By Bob Hertzel
Times West Virginian
It is easy to pin the problems West Virginia University has struggled with through a 2-2 start on the most visible of the Mountaineers: the quarterback, be his name Paul Millard or Ford Childress, which is why coach Dana Holgorsen has tried to deflect that and put the blame on himself.
The truth is the QB play has been mediocrity as it is defined in today’s game, but Holgorsen has been right that much of the fault lies with him for West Virginia has failed dismally in the most basic and crucial parts of the game, areas that fall directly under the job description of coach.
First of all, to understand this, one must throw out the two victories over lesser opponents William & Mary and Georgia State and concentrate upon the two top FBS foes on the schedule to date – Oklahoma and Maryland.
What has let WVU down?
True, the quarterback and receiver play, but let us look at three vital areas:
Turnovers: WVU has 10 turnovers in those two games. Against Maryland, the Mountaineers fumbled four times and recovered none and against Oklahoma they fumbled three times and recovered none.
They threw two interceptions against Maryland, one run back for a TD, the other giving Maryland the ball at the WVU 6.
Oklahoma had one interception.
Third down: In those two games, the Mountaineers were 5-of-25 on third down, 20 percent and certainly not good enough to create any rhythm in the offense.
Penalties: In the two games against major college opponents, WVU committed 15 penalties for a combined 125 yards. That nearly offsets the entire 175 total yards WVU compiled in the Maryland game.
Certainly the third-down situation is amplified by penalties, which make it far more difficult to convert third downs.
Looking at these statistics, you understand that if Holgorsen can’t get this straightened out by Saturday’s noon home game against Oklahoma State, at No. 11 the best team they may face all season, things could deteriorate rapidly.
Probably the turnovers are the most glaring of the deficiencies, but even with seven fumbles in those two games Holgorsen is not overly concerned in that area.
“It’s not like there’s one guy that we’re giving the ball to a bunch and he’s got a fumbling problem,’’ Holgorsen said. “It can be fixed pretty easy, and I think it will be.’’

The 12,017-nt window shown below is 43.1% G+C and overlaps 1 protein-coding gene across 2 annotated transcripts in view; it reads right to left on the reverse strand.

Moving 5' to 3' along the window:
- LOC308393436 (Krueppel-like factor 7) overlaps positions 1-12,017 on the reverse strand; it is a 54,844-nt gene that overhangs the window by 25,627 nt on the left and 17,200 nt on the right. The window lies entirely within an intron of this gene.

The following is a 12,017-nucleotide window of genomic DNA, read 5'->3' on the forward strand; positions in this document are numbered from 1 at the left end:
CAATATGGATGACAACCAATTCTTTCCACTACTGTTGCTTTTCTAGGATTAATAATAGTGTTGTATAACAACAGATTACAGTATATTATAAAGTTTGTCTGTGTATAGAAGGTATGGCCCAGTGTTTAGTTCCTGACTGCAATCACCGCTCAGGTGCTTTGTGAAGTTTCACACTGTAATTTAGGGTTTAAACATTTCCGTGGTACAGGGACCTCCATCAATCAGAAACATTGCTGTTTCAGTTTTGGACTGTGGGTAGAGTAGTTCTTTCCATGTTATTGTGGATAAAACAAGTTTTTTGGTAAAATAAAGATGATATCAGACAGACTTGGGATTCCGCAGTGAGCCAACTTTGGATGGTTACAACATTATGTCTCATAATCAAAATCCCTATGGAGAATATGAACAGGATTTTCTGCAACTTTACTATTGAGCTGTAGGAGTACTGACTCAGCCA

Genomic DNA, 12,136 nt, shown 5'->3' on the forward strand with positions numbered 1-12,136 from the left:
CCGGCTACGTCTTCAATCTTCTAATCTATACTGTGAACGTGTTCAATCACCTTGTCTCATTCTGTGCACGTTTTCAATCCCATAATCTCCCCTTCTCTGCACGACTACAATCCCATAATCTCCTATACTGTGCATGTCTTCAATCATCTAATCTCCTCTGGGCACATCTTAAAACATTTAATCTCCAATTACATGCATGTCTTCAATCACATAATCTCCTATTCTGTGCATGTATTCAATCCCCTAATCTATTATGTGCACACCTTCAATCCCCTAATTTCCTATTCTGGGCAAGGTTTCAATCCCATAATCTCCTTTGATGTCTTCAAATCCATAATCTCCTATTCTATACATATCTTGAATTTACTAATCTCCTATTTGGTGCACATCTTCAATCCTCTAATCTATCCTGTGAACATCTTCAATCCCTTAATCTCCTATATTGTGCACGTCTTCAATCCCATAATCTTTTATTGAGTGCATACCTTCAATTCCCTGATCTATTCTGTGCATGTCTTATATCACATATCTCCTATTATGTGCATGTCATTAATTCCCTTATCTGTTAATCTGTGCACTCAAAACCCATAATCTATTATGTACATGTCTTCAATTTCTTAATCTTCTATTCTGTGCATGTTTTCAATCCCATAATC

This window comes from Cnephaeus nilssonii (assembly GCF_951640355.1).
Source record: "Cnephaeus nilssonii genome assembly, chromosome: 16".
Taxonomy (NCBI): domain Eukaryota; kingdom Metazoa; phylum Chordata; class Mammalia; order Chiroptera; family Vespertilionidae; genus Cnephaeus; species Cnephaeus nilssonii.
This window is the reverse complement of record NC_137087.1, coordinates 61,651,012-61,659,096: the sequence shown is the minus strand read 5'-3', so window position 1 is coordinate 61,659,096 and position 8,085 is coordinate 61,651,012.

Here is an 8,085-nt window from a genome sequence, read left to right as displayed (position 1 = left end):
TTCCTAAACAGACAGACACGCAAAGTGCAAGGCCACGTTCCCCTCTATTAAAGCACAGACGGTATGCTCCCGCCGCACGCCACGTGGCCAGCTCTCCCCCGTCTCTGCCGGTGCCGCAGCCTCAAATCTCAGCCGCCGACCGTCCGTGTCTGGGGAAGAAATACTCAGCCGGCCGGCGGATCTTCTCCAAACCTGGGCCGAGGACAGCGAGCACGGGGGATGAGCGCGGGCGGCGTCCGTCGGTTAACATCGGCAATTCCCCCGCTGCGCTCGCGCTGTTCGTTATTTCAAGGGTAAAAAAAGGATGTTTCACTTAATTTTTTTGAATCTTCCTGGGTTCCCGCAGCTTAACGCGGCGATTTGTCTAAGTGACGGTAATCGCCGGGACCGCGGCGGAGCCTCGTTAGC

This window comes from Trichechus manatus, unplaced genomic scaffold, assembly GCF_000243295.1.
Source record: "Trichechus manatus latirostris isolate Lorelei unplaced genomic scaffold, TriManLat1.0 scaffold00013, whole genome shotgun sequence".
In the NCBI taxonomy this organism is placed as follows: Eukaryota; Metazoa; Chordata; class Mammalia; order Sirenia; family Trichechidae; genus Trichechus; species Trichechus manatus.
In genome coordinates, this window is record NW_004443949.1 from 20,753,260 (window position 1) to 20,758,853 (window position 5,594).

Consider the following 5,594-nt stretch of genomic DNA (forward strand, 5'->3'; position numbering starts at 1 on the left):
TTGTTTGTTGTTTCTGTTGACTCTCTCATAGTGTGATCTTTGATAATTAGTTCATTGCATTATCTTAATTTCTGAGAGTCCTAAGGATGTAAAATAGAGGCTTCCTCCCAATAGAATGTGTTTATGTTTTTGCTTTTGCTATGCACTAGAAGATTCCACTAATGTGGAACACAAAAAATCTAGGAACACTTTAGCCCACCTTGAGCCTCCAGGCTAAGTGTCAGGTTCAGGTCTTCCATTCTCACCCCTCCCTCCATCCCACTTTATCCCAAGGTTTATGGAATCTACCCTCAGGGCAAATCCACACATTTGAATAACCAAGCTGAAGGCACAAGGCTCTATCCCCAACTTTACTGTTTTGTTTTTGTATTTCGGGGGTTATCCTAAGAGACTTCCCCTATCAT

Say Holgorsen is correct and the fumbles from running backs and wide receivers can be fixed and that since two of the quarterback fumbles belong to Paul Millard, no longer playing, you also can say that has already been fixed.
But there already have been two fumbles not in this category, being muffed punts, and we all know who coaches the special teams, Joe DeForest, who last year ran the worst defense in WVU history.
It appears even Holgorsen is getting tired of that act.
“Well, we could field a punt,’’ Holgorsen said, when asked how to fix the turnover problem. “That would be a start, because that’s been an issue.’’
An issue? Both muffed punts were lost, and just changing return men doesn’t seem to help as already WVU has used Jordan Thompson, Mario Alford and now Ronald Carswell, whose muff started the onslaught last Saturday.
Holgorsen is in no mind to make another change there.
“You can’t just keep playing musical chairs,’’ Holgorsen said. “You’ve got to believe in some kids. And I do believe in them. I’m going to believe in them a little bit more, and we’re going to go out and we’re going to practice and we’re going to get better.
“Their guy dropped two,” he continued, speaking of Maryland. “The wind was swirling. It was wet. (Carswell) made a poor decision. He’s inexperienced. He’s going to get better at it. I like his confidence, and I think he’s got the mental makeup to where he’s going to get better at it.’’
There is yet another side to the turnover problem that is being overlooked, and that is WVU’s total inability to do anything when it has a takeaway. To date this season, the Mountaineers have capture eight turnovers – this against all completion – and turned it into just seven points.
Somehow, the blame for this has been internally turned on the defense taking the ball away rather than the offense, that can’t do anything with it.
“We’re having a hard time scoring period,’’ Holgorsen admitted. “So it’s not like when we get a turnover all of a sudden we’ve got a killer instinct and can go out and execute the offense.
“But we’re not setting them up. We’re giving it to them in the wrong spots at the wrong time. Defensively, if we want to go from being good to great we’ve got to start making some critical plays in some critical situations and helping our offense set up scores. Or score (on defense) if that’s what we need to do.’’
Like you can pick where you are going to take the ball away?
Really, that’s what they are saying.
“We have a plan on how we defend certain field positions,” defensive coordinator Keith Patterson said. “Just like (WVU linebacker) Jared Barber. He had a shot at a key interception. He has to make that play. I mean, he makes a good play, but it could have been a great play with us having the ball on the 20-yard line going in.
“There are opportunities all the time. I’m challenging them to get more aggressive, more ball conscious when we have them backed up.”
Fine, maybe the offense then can start working on knowing the snap count.
Email Bob Hertzel at firstname.lastname@example.org or follow him on Twitter @bhertzel.